I haven’t wanted to go out much lately. Call it exhaustion, indifference or the side effect of nursing a recently lacerated heart; the why doesn’t really matter as much to me these days. A new outlook, however, does. I was only half joking when I told a friend that I was embarking on a year of dating myself, because I’ve been there before. Done with dating, done with the stress of trying to ascertain if this new guy is really someone I want to invest a bunch of time in, only to find out that he really isn’t. Usually the resolve passes quickly and I put myself back in the game. Not this time.

At least if I date myself for a year I know what I’m getting, right? And I can do those things I want to do that no man I’ve met (at least not yet, anway) has wanted to do with me. Things like eating at restaurants that aren’t a national chain, wandering to places just because and spending long, leisurely evenings with nothing but a bottle of wine and a good book.

So lately, when I have a kid free evening, I’ve been either staying home to try a recipe the kids would groan at, or I’ve been looking for new places to call favorites.  I’m going to tell you about a few of my new favorite places, for food and fun, in subsequent posts.

But what I really want to tell you about now is the new practice of staying home and making something just for me, because that’s a luxury that’s still feeling foreign but that I’m learning I crave more than anything else. There’s something about pouring a glass of wine, moving slowly and mindfully as I prep and not being worried about whether or not anyone else will like what I’m making that is decadent in its own right.

So last night, I had what I’d call a perfect evening, at least from a culinary standpoint. I made a simple panzanella salad for dinner; garlicky toasted bread chunks, fresh farmer’s market tomatoes, slivers of sliced red onion, basil from my garden and fresh mozzarella cheese, all tossed in a homemade balsamic vinaigrette. It’s a salad I crave all summer long, and one that reminds me of how amazing fresh food really is.

cherriescollage

But I also tried something new: Roasted Cherries and Vanilla Mascarpone Whipped Cream. I’d ripped the recipe from my most recent copy of InStyle magazine a few days ago, thinking it looked different and good. Turns out, it’s amazing. The only modification I made from the recipe was that I used my three buck chuck instead of the wine the recipe called for. I didn’t have Muscat on hand and I’m not much of a sweet white wine drinker; if my substitution made a difference I’ll never know. I can’t imagine it tasting any better.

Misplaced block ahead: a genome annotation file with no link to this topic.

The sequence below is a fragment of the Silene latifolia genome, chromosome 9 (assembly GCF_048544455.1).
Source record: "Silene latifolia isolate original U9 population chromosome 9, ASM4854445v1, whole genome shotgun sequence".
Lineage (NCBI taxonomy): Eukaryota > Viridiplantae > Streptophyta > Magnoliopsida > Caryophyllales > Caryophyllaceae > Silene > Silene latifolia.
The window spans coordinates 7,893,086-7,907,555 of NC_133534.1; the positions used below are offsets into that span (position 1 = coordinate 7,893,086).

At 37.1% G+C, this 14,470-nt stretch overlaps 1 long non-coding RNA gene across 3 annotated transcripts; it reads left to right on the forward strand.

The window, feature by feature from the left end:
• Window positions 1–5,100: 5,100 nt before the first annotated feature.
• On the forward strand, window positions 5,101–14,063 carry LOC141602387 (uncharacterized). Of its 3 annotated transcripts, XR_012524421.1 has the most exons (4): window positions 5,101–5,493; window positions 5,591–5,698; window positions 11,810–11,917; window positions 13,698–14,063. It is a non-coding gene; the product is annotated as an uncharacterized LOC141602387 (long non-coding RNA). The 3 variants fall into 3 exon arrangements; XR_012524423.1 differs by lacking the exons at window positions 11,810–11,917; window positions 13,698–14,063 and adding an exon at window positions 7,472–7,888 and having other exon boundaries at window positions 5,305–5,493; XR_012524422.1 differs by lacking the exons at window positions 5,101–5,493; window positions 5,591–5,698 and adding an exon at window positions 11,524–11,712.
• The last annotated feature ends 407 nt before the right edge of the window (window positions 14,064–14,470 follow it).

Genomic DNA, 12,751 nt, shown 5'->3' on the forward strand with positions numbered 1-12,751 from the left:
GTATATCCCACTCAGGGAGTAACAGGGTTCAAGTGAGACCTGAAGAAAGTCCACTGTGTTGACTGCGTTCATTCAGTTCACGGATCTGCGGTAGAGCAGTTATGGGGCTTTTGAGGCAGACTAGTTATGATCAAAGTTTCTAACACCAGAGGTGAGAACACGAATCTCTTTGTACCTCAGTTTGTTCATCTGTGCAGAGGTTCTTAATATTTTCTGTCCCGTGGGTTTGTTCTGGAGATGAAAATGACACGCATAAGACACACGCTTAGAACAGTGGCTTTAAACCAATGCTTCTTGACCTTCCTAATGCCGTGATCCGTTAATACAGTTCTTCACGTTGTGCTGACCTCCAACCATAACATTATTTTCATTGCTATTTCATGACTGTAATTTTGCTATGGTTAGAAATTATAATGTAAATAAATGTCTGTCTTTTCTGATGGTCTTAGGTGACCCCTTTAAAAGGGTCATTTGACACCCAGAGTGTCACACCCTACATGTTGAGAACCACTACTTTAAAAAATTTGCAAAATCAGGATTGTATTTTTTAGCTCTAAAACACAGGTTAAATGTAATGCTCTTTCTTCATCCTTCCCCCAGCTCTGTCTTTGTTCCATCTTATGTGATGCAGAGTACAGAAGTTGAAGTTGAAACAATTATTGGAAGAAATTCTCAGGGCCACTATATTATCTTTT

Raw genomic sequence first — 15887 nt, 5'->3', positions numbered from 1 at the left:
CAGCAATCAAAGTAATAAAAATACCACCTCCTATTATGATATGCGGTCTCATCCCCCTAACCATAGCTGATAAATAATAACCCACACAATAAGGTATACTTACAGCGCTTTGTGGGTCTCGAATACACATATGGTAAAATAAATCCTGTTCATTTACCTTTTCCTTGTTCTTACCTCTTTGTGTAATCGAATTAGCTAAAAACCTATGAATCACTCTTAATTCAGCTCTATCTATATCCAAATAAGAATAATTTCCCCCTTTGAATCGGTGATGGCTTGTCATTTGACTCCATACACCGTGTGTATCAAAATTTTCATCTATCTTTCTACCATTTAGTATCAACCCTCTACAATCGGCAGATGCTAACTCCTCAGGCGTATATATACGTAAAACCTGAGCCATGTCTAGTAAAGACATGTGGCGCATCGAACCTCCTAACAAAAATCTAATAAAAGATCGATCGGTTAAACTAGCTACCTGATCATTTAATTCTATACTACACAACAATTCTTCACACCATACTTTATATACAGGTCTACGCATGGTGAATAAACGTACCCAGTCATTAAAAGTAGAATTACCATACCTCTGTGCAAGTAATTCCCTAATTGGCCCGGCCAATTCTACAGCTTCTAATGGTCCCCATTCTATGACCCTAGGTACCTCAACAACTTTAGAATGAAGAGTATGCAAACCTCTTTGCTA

My favorite part, though? As I skimmed a little bit of the vanilla-speckled cream and dipped it into the cherries, the juice from the roasted cherries and the cream would commingle; as it turns out, commingling makes me happy.

cherriescream

So while I’m certainly not qualified to give dating advice, I will tell you this: go ahead, get wild and crazy and roast your fruits. I think I’ll try strawberries next. I remember a roasted strawberry balsamic jam recipe on Pinterest that caught my attention; it just might be next on my date agenda.

Roasted Cherries and Vanilla Mascarpone Whipped Cream
from InStyle Magazine

Recipe:
Serves 4
CHERRIES
½ vanilla bean, split and seeded
Zest of 1 orange
¾ cup granulated sugar
¾ cup Muscat de Beaumes de Venise (a sweet white dessert wine)
¼ cup water
4 cups cherries, any dark red variety, stems removed (try Bing or Brooks)
CREAM
1 vanilla bean, split and seeded
½ cup mascarpone cheese
1½ cups heavy cream
3 tbsp granulated sugar
Thyme sprigs, for garnish

1 Preheat oven to 300°f. Combine vanilla bean, orange zest, sugar, wine, and water in a large shallow ovenproof pot; bring to a simmer over medium heat. When sugar is dissolved, add cherries. 2 Place pot in the oven and roast until cherries have softened, stirring occasionally, about 45 minutes. Remove from oven and cool for about 10 minutes. 3 Meanwhile, make the cream: In a medium bowl, add the vanilla seeds to the mascarpone. 4 Add a little cream to the cheese and stir to loosen it up. Add remaining cream and sugar to mascarpone; beat with an electric mixer on medium speed until soft peaks form. 5 Place a few warm cherries in bowls and top with cream. Garnish with thyme.